3. For Doctors:-
Nine out of Ten Doctors Agree that the phrase “Nine out of Ten Doctors Agree” has been practically a stock phrase in advertising since the early 20th century. “Nine out of ten dentists recommend Trident for their patients who chew gum.” The tenth dentist was insistent that his patients never chew gum at all, but surprisingly, Trident didn’t want you to know about that.
One interesting case happened in Portugal, where two ads were being broadcasted on national TV during the same period (and sometimes even in the same commercial break) claiming, respectively, that ‘90% of dentists use toothpaste X’ and ‘8 out of 10 dentists recommend toothpaste Y to their family’. Together, if you stop to think about it, they imply something is not quite right about those professionals’ concern over their own family… Or that an awful lot of dentists are unmarried orphans, hence can’t recommend it to a family they haven’t got. 4. Ad Campaign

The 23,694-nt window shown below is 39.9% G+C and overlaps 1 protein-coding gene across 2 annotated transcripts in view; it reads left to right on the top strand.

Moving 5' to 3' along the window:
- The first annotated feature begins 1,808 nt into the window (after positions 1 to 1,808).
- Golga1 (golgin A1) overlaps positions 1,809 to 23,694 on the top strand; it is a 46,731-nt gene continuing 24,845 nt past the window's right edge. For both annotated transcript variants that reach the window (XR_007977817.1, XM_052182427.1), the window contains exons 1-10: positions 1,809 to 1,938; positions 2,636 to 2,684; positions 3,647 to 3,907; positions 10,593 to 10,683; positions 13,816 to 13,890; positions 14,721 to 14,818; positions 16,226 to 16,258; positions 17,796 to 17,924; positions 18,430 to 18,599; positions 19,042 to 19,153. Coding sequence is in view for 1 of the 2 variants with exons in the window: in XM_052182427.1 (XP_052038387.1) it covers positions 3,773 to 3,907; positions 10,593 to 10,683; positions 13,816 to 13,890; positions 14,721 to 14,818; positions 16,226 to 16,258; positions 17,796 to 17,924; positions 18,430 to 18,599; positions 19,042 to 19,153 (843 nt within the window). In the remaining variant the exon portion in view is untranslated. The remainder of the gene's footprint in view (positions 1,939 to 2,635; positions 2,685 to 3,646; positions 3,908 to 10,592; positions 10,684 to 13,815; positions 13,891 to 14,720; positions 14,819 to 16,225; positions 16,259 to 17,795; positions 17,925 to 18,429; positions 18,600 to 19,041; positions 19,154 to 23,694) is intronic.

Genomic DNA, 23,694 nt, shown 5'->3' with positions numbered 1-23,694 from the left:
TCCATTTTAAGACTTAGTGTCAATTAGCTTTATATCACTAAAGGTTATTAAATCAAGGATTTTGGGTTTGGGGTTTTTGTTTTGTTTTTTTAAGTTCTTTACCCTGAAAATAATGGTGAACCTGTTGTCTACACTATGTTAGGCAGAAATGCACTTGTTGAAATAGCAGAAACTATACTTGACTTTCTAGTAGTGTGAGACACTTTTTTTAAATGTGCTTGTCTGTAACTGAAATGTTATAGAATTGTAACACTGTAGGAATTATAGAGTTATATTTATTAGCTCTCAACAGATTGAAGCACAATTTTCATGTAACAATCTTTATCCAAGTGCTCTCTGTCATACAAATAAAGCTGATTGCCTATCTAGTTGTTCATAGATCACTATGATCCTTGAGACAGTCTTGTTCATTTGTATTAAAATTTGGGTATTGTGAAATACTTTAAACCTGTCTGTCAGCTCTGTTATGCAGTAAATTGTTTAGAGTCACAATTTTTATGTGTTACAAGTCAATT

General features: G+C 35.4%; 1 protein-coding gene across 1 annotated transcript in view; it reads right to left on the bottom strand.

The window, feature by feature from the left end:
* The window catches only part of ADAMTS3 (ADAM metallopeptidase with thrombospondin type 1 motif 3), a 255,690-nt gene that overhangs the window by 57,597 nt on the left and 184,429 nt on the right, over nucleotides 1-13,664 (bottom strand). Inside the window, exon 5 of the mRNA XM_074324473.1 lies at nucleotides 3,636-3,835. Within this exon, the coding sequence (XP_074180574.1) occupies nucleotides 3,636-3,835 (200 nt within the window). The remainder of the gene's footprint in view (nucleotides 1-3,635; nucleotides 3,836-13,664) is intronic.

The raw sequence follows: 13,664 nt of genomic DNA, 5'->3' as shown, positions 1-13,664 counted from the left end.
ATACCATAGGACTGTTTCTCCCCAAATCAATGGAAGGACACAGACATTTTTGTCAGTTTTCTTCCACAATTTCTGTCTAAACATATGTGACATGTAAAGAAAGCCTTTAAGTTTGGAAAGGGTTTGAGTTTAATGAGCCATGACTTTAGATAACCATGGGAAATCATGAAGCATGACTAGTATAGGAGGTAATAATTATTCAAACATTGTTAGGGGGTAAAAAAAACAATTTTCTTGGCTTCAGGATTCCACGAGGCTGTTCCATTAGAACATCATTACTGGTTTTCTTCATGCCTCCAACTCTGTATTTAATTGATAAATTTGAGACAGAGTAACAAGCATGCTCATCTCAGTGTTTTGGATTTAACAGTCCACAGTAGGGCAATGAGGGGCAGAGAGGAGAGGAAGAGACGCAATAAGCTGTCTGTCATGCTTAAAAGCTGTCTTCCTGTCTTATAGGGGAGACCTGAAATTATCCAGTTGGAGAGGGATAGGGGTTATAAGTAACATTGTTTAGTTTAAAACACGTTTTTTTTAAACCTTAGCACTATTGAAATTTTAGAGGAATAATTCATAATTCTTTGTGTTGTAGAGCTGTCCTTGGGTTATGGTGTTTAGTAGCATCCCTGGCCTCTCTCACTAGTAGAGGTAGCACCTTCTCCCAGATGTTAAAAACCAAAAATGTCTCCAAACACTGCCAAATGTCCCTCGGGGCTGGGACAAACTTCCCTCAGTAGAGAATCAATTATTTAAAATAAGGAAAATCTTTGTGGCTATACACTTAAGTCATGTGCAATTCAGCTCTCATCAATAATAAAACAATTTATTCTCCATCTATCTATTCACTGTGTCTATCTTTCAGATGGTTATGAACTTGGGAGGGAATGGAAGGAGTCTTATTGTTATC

In Montreal, there was an ad campaign run by a gum company whose gum came in round shapes instead of the usual square shapes. The ad said, “100% of people who chew square gum die.” 5. Casinos:- Many casinos like to advertise their slot machines with lines like “Up To 99% Payout!” to make it sound like the player has a good chance to win. First, “up to” means the payout could be 1% for all you know (although laws usually set a minimum). Secondly, even a 99% payout means that for every $100 you put in the machine, on average, you’ll get $99 back, i.e. you still lose. That “99% payout” is also an average that is based on something like one million pulls (plays) on the machine. If you play 100 times in one slot machine, you’re not getting a representative sample of that average.